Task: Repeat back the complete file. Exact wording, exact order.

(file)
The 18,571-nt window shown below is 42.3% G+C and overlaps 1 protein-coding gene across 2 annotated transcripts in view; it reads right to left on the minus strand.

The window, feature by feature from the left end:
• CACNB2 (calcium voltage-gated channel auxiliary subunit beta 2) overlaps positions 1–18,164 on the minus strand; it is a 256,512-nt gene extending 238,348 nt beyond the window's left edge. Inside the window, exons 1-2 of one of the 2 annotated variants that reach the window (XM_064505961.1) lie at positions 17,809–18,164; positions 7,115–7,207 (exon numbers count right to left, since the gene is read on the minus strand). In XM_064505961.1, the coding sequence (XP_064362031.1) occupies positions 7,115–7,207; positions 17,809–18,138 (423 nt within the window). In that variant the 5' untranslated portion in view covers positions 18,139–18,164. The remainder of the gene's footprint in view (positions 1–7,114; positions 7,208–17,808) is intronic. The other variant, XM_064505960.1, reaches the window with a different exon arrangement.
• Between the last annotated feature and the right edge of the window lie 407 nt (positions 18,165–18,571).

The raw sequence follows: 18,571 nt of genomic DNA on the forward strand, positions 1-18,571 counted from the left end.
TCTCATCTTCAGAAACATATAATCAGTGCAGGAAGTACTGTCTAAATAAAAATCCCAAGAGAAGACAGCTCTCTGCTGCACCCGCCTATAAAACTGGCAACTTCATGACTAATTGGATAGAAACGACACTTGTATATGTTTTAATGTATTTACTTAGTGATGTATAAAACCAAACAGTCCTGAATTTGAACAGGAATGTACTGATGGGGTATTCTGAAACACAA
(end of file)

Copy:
The 18,571-nt window shown below is 42.3% G+C and overlaps 1 protein-coding gene across 2 annotated transcripts in view; it reads right to left on the minus strand.

The window, feature by feature from the left end:
• CACNB2 (calcium voltage-gated channel auxiliary subunit beta 2) overlaps positions 1–18,164 on the minus strand; it is a 256,512-nt gene extending 238,348 nt beyond the window's left edge. Inside the window, exons 1-2 of one of the 2 annotated variants that reach the window (XM_064505961.1) lie at positions 17,809–18,164; positions 7,115–7,207 (exon numbers count right to left, since the gene is read on the minus strand). In XM_064505961.1, the coding sequence (XP_064362031.1) occupies positions 7,115–7,207; positions 17,809–18,138 (423 nt within the window). In that variant the 5' untranslated portion in view covers positions 18,139–18,164. The remainder of the gene's footprint in view (positions 1–7,114; positions 7,208–17,808) is intronic. The other variant, XM_064505960.1, reaches the window with a different exon arrangement.
• Between the last annotated feature and the right edge of the window lie 407 nt (positions 18,165–18,571).

The raw sequence follows: 18,571 nt of genomic DNA on the forward strand, positions 1-18,571 counted from the left end.
TCTCATCTTCAGAAACATATAATCAGTGCAGGAAGTACTGTCTAAATAAAAATCCCAAGAGAAGACAGCTCTCTGCTGCACCCGCCTATAAAACTGGCAACTTCATGACTAATTGGATAGAAACGACACTTGTATATGTTTTAATGTATTTACTTAGTGATGTATAAAACCAAACAGTCCTGAATTTGAACAGGAATGTACTGATGGGGTATTCTGAAACACAA